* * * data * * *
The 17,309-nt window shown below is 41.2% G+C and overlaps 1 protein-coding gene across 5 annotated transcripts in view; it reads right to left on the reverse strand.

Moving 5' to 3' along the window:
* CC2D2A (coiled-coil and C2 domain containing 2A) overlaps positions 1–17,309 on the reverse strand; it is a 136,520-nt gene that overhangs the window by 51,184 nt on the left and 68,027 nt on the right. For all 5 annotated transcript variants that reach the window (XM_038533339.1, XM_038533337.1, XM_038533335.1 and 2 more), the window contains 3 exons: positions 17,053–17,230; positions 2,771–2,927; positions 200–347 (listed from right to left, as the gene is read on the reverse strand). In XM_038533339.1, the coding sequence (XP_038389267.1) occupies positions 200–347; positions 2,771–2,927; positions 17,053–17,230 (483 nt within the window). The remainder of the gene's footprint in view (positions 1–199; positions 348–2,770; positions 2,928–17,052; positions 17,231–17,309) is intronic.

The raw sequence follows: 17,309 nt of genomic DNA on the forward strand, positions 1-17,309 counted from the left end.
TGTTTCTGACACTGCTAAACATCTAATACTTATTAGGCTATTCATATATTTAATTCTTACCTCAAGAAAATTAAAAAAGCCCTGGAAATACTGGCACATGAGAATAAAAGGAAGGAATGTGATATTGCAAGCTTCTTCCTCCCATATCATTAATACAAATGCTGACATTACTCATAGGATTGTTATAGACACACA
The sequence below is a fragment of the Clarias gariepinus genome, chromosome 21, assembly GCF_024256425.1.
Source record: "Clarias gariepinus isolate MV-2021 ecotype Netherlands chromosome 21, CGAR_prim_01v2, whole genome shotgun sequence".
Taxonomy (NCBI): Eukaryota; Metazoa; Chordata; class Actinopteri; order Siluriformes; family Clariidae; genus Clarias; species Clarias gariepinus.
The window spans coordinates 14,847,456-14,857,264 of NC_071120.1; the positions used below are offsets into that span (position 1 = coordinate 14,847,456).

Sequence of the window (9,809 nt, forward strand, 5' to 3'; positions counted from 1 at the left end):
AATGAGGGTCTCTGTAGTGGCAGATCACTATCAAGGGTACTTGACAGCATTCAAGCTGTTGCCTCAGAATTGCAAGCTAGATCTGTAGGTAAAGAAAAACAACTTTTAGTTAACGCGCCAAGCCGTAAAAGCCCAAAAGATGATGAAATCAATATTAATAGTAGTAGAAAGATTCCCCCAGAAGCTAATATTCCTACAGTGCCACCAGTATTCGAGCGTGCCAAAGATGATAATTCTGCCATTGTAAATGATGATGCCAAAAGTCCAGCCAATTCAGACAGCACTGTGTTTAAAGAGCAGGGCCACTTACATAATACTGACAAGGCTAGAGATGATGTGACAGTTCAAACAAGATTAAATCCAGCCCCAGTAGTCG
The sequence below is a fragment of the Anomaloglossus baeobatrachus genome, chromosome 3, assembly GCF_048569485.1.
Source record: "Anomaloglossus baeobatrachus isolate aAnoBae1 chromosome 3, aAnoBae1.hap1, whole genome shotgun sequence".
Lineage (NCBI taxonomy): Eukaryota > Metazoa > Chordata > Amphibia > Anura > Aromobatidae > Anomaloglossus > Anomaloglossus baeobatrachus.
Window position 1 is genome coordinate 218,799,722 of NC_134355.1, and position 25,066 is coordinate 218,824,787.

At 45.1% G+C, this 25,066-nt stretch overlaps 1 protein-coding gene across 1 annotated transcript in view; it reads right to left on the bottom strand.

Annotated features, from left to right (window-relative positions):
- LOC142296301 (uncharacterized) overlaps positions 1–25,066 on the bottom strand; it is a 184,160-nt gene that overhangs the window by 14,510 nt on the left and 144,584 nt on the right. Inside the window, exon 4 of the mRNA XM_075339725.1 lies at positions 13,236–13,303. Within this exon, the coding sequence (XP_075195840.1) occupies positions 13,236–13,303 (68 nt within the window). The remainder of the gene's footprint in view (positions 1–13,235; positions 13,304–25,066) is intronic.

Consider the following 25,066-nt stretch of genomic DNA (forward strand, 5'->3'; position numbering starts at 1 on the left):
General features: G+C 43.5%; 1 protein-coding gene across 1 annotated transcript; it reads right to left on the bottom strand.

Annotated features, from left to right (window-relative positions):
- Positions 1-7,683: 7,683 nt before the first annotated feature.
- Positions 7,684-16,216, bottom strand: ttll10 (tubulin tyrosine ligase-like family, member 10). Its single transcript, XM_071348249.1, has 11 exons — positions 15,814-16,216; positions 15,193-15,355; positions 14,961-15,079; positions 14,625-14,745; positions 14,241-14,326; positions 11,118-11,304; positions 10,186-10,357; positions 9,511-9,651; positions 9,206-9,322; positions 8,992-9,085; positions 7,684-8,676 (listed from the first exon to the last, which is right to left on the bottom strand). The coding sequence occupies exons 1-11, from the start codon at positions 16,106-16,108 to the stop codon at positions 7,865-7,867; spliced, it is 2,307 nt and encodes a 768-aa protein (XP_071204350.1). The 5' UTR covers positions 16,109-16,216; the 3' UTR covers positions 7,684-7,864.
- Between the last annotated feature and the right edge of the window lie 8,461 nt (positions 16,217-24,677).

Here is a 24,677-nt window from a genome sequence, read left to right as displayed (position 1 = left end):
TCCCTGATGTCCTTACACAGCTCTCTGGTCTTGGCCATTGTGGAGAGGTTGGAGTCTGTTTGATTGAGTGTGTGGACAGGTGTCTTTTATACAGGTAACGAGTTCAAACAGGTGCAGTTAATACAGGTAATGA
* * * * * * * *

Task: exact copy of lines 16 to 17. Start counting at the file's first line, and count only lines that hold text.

At 45.1% G+C, this 25,066-nt stretch overlaps 1 protein-coding gene across 1 annotated transcript in view; it reads right to left on the bottom strand.

Annotated features, from left to right (window-relative positions):